Tesco has posted a surge in annual profits as it hailed a year of “strong progress” after more than two straight years of rising sales and the completion of its £3.7 billion Booker deal.
The UK’s biggest supermarket reported a 28.4% jump in underlying operating profits to £1.64 billion for the year to February 24.
Tesco notched up like-for-like sales growth of 2.2% in the UK after a 2.3% rise in the final three months – marking its ninth quarter of growth in a row.
Boss Dave Lewis said the group was on track to deliver at least £200 million of annual cost savings after sealing its takeover of wholesaler Booker.
The group also announced its first end of year dividend since 2014, with a final payout of 2p, giving a 3p full-year divi for shareholders.
Mr Lewis said: “This has been another year of strong progress, with the ninth consecutive quarter of growth.
“I am delighted to have completed our merger with Booker, and we are moving quickly to deliver synergies and access new growth.”
The results also showed that on a bottom line basis, pre-tax profits leapt to £1.3 billion from £145 million after one-off costs weighed on the previous year’s result.
Shares rose nearly 4% after the profit and dividend cheer.
Tesco gave some insight into its plans following the Booker takeover, confirming it has started offering Booker catering supply ranges in its Tesco stores, while also opening a Chef Central store in its Bar Hill outlet in Cambridge.
Mr Lewis refused to comment on reports that the group is looking at launching a discount chain to face off the threat from German players Aldi and Lidl.
Its full-year results showed general merchandise and non-food sales remained under pressure over the year, falling by 0.4% amid a tough retail market, although shopper demand remained robust for food, with sales up 2.9% as it sought to keep a lid on price rises.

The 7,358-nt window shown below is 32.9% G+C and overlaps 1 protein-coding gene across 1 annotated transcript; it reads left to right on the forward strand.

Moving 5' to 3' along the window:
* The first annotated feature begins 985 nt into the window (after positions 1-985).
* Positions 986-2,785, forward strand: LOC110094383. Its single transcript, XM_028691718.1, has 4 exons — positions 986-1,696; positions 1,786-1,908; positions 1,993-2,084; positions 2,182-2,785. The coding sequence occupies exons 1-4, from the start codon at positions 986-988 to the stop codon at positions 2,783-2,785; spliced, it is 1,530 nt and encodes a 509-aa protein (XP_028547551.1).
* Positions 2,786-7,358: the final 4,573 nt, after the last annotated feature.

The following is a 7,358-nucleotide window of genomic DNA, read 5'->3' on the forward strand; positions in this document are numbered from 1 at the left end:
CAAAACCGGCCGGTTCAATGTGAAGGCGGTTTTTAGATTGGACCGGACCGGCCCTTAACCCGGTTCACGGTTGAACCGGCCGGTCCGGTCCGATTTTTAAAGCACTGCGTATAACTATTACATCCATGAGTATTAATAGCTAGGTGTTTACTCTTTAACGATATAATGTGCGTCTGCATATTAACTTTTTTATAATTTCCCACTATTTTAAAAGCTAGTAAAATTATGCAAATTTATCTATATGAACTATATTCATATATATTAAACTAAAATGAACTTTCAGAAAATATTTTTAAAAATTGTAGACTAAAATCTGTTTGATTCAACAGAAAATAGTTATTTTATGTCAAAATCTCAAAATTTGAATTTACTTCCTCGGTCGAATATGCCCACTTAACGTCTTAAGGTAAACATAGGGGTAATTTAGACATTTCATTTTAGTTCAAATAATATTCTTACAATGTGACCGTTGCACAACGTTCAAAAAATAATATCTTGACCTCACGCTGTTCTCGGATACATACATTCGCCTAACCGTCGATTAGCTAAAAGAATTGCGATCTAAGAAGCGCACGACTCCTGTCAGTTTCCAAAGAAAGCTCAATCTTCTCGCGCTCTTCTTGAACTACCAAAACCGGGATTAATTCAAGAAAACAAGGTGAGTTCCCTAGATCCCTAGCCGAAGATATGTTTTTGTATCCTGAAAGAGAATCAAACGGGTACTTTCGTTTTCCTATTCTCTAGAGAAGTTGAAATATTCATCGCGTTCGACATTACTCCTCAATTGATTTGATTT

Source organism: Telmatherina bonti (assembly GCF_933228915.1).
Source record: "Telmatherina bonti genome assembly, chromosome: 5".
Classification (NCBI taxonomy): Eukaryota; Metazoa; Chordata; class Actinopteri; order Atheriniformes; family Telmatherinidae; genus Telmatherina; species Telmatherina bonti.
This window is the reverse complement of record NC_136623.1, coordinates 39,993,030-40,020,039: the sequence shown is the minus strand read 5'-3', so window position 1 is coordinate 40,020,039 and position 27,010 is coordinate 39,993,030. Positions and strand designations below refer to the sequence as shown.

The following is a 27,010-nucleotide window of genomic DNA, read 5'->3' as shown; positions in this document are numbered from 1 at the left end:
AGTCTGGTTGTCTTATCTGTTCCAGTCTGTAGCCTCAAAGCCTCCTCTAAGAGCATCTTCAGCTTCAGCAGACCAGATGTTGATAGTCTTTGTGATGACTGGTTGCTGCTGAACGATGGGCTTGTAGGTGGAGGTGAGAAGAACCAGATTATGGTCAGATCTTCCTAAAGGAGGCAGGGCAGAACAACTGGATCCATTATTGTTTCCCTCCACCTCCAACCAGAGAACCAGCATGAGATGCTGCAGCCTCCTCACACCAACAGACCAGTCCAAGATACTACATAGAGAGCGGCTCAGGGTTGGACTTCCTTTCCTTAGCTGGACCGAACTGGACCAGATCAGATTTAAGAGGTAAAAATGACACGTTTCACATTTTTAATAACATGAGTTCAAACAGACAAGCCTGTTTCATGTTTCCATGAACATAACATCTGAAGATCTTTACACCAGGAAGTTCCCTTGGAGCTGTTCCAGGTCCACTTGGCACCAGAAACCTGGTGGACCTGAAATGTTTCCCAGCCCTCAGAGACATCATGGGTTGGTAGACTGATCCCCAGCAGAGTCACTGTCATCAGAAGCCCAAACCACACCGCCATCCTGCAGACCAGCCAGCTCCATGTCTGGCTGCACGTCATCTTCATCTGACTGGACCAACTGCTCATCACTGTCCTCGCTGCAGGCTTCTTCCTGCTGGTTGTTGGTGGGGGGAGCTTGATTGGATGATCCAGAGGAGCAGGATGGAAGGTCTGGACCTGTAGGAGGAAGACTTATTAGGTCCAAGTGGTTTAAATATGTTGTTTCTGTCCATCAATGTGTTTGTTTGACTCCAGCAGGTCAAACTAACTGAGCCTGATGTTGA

It said: “Market conditions have remained challenging with continued cost price inflation.
“We have worked hard with our supplier partners throughout the year to mitigate price increases wherever possible, and made a significant investment in the first half to further hold back inflation and protect customers.”
Inflation has eased back over the year, down by 0.8% for food ranges according to the group, but it said pressure on prices remains.
“Our job is to minimise that,” Mr Lewis said.
He said UK consumers had been resilient, but added it had been “difficult for a while and those challenges remain”.
There was also a hit from the Beast from the East after the group’s financial year end, which saw some stores close and deliveries affected.
But Mr Lewis said the chain “recovered quickly”, adding there was unlikely to be a material impact on performance.
Laith Khalaf, a senior analyst at Hargreaves Lansdown, said: “Tesco is enjoying a renaissance, and its turnaround plan is literally paying dividends to shareholders.
“The outlook is now looking more positive for the grocery sector after a pretty challenging year in 2017. The inflationary squeeze looks to be easing on consumer purses, as is the exchange rate pressure on the cost of stocking shelves.”